Nifty Airborne Wind Turbine Wins Big Award

Makani Power, a start-up developer of high-altitude wind energy technology, has received funding from the U.S. Department of Energy’s Advanced Research Products Agency-Energy (ARPA-E) program, and financial backing from big-time investors like Google. Now, the company has announced that it has won Popular Mechanics’ 2011 Breakthrough Innovator Award in the Energy Category. The Breakthrough Awards honor innovators whose work the magazine believes will “transform the world in years to come”.

Makani Power’s airborne wind turbines are unlike any other wind turbine you’ve ever seen. The device is designed to harness wind energy at high altitude (between 1000 and 2000 feet). The emerging market for high-altitude wind energy has its share of strange-looking machines, many of them resembling kites. But, according to Popular Mechanics, Makani’s turbine looks more like an airplane or helicopter. As the aircraft flies in circles on high-altitude wind currents, energy is generated by turbines on the leading edge of its “wing”. Electricity is then transmitted to the ground along a long tether, or “glorified string”.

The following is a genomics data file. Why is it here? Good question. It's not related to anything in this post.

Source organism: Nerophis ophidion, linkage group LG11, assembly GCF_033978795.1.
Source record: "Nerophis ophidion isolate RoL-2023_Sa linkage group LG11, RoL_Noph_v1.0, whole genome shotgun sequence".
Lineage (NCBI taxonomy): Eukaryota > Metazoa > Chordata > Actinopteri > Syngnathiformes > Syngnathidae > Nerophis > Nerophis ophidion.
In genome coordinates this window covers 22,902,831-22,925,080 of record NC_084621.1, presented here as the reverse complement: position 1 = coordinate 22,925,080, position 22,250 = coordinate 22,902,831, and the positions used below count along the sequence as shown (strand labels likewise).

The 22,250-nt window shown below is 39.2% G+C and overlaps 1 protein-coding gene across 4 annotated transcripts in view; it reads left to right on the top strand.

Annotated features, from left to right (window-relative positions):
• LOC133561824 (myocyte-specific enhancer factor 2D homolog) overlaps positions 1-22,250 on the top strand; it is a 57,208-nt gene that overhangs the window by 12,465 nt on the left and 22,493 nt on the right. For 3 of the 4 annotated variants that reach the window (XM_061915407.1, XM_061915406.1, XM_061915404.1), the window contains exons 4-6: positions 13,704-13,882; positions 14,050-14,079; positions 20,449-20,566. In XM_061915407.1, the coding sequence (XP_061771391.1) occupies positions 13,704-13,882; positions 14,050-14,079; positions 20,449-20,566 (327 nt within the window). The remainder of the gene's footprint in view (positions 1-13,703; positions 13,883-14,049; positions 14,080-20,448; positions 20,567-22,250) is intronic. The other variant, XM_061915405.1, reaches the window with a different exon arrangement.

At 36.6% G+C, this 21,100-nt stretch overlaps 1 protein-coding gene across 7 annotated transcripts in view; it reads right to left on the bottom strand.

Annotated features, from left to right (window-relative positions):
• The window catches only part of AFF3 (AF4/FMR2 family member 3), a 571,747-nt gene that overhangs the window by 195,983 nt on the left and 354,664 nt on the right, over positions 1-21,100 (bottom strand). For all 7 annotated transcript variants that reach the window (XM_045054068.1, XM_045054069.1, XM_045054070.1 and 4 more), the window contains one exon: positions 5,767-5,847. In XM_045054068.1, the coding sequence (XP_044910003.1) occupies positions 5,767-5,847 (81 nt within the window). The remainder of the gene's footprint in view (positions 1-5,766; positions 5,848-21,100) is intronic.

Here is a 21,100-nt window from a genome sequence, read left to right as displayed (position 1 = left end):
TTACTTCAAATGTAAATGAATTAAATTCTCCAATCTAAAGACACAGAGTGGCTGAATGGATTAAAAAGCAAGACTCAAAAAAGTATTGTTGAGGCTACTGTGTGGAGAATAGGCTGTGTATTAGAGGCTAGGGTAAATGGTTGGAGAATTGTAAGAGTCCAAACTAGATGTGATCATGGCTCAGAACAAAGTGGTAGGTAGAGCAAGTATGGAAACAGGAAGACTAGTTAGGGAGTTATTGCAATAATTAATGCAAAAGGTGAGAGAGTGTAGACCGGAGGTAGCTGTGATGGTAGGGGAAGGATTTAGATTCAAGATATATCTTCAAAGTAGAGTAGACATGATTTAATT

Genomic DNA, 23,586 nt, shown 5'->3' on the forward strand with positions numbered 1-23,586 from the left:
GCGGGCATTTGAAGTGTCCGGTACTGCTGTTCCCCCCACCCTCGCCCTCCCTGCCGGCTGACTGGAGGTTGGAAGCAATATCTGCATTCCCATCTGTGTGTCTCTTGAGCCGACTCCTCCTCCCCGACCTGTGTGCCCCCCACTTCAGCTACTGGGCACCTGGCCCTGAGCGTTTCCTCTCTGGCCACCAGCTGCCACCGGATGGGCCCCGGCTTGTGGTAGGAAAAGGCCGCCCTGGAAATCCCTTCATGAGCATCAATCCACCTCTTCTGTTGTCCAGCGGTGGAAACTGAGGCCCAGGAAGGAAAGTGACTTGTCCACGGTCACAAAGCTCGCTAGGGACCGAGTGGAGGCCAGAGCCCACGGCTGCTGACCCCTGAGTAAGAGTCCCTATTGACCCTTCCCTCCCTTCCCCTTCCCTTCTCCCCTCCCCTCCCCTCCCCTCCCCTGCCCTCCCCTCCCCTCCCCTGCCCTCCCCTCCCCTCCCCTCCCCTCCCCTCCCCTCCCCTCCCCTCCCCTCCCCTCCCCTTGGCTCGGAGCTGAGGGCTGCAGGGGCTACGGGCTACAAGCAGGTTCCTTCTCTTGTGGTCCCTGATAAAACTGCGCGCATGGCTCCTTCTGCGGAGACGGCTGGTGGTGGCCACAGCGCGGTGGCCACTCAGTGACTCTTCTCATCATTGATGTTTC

image via Makani Power

To meet the demands of the unique turbines, Makani has also had to develop its own technologies in power generation electronics, tethers and ground systems. According to Makani, this technology can produce energy at cost that is competitive with coal-fired power plants. You can watch a video of a flight trial below.

Popular Mechanics’ Breakthrough Awards recognize the innovators and products that dramatically advanced the fields of technology, medicine, space exploration, automotive design, environmental engineering, and more. An entire list of all ten product winners can be found here.

Lauren Craig is a writer and consultant living in Seattle, WA. She holds an M.S. in International Development from Tulane University, and is co-founder of Sustainable Systems Integrators, LLC., an employee-owned solar energy design and installation firm in New Orleans, LA. She is also certified in PV design and installation by the North American Board of Certified Energy Practitioners (NABCEP).

1 Comment

  • Reply October 17, 2011

    Sue Jones

    One cool thing is these turbines don’t have towers, so they don’t need to be on land. u00a0No one can build a cheap tower on the ocean, so deep water has been off limits. u00a0Makani could operate from a cheapu00a0buoyu00a0offshore. u00a0

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